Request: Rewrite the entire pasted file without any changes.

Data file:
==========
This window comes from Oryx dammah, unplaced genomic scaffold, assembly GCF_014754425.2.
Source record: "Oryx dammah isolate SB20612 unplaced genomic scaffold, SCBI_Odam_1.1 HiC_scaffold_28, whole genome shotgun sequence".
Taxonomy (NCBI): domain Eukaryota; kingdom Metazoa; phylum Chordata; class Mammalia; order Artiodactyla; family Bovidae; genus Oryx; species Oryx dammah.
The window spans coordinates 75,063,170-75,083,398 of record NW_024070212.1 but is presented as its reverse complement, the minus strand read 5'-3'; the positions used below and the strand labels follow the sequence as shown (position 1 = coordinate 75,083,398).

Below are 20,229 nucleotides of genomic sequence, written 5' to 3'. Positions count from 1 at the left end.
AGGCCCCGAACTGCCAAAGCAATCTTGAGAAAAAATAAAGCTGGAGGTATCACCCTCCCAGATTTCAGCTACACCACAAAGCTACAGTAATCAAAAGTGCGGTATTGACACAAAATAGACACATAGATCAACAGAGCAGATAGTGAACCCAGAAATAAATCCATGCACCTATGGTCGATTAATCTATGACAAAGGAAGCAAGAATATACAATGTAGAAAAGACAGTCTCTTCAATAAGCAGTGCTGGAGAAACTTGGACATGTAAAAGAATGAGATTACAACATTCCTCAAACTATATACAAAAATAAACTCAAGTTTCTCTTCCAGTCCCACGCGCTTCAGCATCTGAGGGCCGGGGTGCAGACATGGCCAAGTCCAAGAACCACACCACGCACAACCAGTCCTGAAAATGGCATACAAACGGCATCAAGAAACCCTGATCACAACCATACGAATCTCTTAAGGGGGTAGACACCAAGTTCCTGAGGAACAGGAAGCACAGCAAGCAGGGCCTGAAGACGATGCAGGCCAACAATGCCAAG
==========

This window comes from Oryx dammah, unplaced genomic scaffold, assembly GCF_014754425.2.
Source record: "Oryx dammah isolate SB20612 unplaced genomic scaffold, SCBI_Odam_1.1 HiC_scaffold_28, whole genome shotgun sequence".
Taxonomy (NCBI): domain Eukaryota; kingdom Metazoa; phylum Chordata; class Mammalia; order Artiodactyla; family Bovidae; genus Oryx; species Oryx dammah.
The window spans coordinates 75,063,170-75,083,398 of record NW_024070212.1 but is presented as its reverse complement, the minus strand read 5'-3'; the positions used below and the strand labels follow the sequence as shown (position 1 = coordinate 75,083,398).

Below are 20,229 nucleotides of genomic sequence, written 5' to 3'. Positions count from 1 at the left end.
AGGCCCCGAACTGCCAAAGCAATCTTGAGAAAAAATAAAGCTGGAGGTATCACCCTCCCAGATTTCAGCTACACCACAAAGCTACAGTAATCAAAAGTGCGGTATTGACACAAAATAGACACATAGATCAACAGAGCAGATAGTGAACCCAGAAATAAATCCATGCACCTATGGTCGATTAATCTATGACAAAGGAAGCAAGAATATACAATGTAGAAAAGACAGTCTCTTCAATAAGCAGTGCTGGAGAAACTTGGACATGTAAAAGAATGAGATTACAACATTCCTCAAACTATATACAAAAATAAACTCAAGTTTCTCTTCCAGTCCCACGCGCTTCAGCATCTGAGGGCCGGGGTGCAGACATGGCCAAGTCCAAGAACCACACCACGCACAACCAGTCCTGAAAATGGCATACAAACGGCATCAAGAAACCCTGATCACAACCATACGAATCTCTTAAGGGGGTAGACACCAAGTTCCTGAGGAACAGGAAGCACAGCAAGCAGGGCCTGAAGACGATGCAGGCCAACAATGCCAAG